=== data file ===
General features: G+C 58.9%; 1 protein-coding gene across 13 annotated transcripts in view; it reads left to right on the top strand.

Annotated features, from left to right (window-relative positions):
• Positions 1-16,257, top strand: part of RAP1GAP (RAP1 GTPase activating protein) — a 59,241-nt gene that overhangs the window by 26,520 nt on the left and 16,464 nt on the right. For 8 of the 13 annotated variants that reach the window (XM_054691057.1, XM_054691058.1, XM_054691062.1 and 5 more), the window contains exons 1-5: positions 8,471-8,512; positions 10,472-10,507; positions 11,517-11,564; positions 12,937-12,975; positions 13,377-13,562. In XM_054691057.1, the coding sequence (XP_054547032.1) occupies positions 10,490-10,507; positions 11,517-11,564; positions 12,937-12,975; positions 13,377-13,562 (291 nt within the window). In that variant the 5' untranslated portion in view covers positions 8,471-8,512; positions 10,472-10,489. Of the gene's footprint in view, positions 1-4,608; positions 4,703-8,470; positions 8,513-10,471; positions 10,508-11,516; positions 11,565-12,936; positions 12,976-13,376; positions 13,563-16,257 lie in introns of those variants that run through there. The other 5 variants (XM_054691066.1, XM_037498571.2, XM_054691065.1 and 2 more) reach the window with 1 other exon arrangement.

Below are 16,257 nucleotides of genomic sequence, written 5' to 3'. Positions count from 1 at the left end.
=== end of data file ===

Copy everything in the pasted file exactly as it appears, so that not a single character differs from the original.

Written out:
General features: G+C 58.9%; 1 protein-coding gene across 13 annotated transcripts in view; it reads left to right on the top strand.

Annotated features, from left to right (window-relative positions):
• Positions 1-16,257, top strand: part of RAP1GAP (RAP1 GTPase activating protein) — a 59,241-nt gene that overhangs the window by 26,520 nt on the left and 16,464 nt on the right. For 8 of the 13 annotated variants that reach the window (XM_054691057.1, XM_054691058.1, XM_054691062.1 and 5 more), the window contains exons 1-5: positions 8,471-8,512; positions 10,472-10,507; positions 11,517-11,564; positions 12,937-12,975; positions 13,377-13,562. In XM_054691057.1, the coding sequence (XP_054547032.1) occupies positions 10,490-10,507; positions 11,517-11,564; positions 12,937-12,975; positions 13,377-13,562 (291 nt within the window). In that variant the 5' untranslated portion in view covers positions 8,471-8,512; positions 10,472-10,489. Of the gene's footprint in view, positions 1-4,608; positions 4,703-8,470; positions 8,513-10,471; positions 10,508-11,516; positions 11,565-12,936; positions 12,976-13,376; positions 13,563-16,257 lie in introns of those variants that run through there. The other 5 variants (XM_054691066.1, XM_037498571.2, XM_054691065.1 and 2 more) reach the window with 1 other exon arrangement.

Below are 16,257 nucleotides of genomic sequence, written 5' to 3'. Positions count from 1 at the left end.